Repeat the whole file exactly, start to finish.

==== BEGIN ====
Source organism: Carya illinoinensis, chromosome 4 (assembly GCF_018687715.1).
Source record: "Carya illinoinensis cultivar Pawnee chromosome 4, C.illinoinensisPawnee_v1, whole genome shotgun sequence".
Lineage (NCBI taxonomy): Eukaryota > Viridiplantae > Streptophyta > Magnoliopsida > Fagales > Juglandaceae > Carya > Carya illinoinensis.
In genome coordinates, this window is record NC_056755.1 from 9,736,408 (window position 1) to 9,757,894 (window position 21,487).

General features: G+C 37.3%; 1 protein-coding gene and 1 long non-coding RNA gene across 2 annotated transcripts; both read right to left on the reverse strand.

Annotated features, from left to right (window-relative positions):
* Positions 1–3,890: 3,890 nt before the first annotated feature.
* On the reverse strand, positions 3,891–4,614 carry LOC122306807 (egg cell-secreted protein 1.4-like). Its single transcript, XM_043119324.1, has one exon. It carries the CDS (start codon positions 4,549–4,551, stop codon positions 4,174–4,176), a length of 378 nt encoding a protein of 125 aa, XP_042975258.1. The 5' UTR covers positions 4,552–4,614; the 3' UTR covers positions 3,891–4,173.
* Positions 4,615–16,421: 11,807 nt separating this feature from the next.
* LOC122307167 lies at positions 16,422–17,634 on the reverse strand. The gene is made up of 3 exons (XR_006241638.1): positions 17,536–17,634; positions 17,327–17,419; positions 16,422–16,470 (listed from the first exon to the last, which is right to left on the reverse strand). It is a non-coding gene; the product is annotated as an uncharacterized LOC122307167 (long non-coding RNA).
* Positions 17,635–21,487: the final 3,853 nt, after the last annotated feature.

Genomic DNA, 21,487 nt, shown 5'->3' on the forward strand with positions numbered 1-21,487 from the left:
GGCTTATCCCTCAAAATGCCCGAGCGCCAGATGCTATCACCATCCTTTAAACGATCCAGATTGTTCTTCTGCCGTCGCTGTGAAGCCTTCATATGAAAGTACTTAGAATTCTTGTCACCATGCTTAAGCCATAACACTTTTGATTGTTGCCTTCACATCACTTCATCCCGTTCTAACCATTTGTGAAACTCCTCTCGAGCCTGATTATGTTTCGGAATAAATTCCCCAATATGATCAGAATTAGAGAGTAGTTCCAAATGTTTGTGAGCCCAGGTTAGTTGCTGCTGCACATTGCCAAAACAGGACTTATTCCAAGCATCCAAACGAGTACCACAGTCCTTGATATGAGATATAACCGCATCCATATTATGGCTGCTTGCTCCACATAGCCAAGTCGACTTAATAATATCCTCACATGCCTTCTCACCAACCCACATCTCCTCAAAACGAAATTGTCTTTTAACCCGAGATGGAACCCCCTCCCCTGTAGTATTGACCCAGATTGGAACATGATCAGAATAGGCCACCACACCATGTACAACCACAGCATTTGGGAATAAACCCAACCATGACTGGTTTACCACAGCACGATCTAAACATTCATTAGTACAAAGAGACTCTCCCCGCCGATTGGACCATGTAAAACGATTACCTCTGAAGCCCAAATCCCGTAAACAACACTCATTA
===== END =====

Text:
Source organism: Carya illinoinensis, chromosome 4 (assembly GCF_018687715.1).
Source record: "Carya illinoinensis cultivar Pawnee chromosome 4, C.illinoinensisPawnee_v1, whole genome shotgun sequence".
Lineage (NCBI taxonomy): Eukaryota > Viridiplantae > Streptophyta > Magnoliopsida > Fagales > Juglandaceae > Carya > Carya illinoinensis.
In genome coordinates, this window is record NC_056755.1 from 9,736,408 (window position 1) to 9,757,894 (window position 21,487).

General features: G+C 37.3%; 1 protein-coding gene and 1 long non-coding RNA gene across 2 annotated transcripts; both read right to left on the reverse strand.

Annotated features, from left to right (window-relative positions):
* Positions 1–3,890: 3,890 nt before the first annotated feature.
* On the reverse strand, positions 3,891–4,614 carry LOC122306807 (egg cell-secreted protein 1.4-like). Its single transcript, XM_043119324.1, has one exon. It carries the CDS (start codon positions 4,549–4,551, stop codon positions 4,174–4,176), a length of 378 nt encoding a protein of 125 aa, XP_042975258.1. The 5' UTR covers positions 4,552–4,614; the 3' UTR covers positions 3,891–4,173.
* Positions 4,615–16,421: 11,807 nt separating this feature from the next.
* LOC122307167 lies at positions 16,422–17,634 on the reverse strand. The gene is made up of 3 exons (XR_006241638.1): positions 17,536–17,634; positions 17,327–17,419; positions 16,422–16,470 (listed from the first exon to the last, which is right to left on the reverse strand). It is a non-coding gene; the product is annotated as an uncharacterized LOC122307167 (long non-coding RNA).
* Positions 17,635–21,487: the final 3,853 nt, after the last annotated feature.

Genomic DNA, 21,487 nt, shown 5'->3' on the forward strand with positions numbered 1-21,487 from the left:
GGCTTATCCCTCAAAATGCCCGAGCGCCAGATGCTATCACCATCCTTTAAACGATCCAGATTGTTCTTCTGCCGTCGCTGTGAAGCCTTCATATGAAAGTACTTAGAATTCTTGTCACCATGCTTAAGCCATAACACTTTTGATTGTTGCCTTCACATCACTTCATCCCGTTCTAACCATTTGTGAAACTCCTCTCGAGCCTGATTATGTTTCGGAATAAATTCCCCAATATGATCAGAATTAGAGAGTAGTTCCAAATGTTTGTGAGCCCAGGTTAGTTGCTGCTGCACATTGCCAAAACAGGACTTATTCCAAGCATCCAAACGAGTACCACAGTCCTTGATATGAGATATAACCGCATCCATATTATGGCTGCTTGCTCCACATAGCCAAGTCGACTTAATAATATCCTCACATGCCTTCTCACCAACCCACATCTCCTCAAAACGAAATTGTCTTTTAACCCGAGATGGAACCCCCTCCCCTGTAGTATTGACCCAGATTGGAACATGATCAGAATAGGCCACCACACCATGTACAACCACAGCATTTGGGAATAAACCCAACCATGACTGGTTTACCACAGCACGATCTAAACATTCATTAGTACAAAGAGACTCTCCCCGCCGATTGGACCATGTAAAACGATTACCTCTGAAGCCCAAATCCCGTAAACAACACTCATTA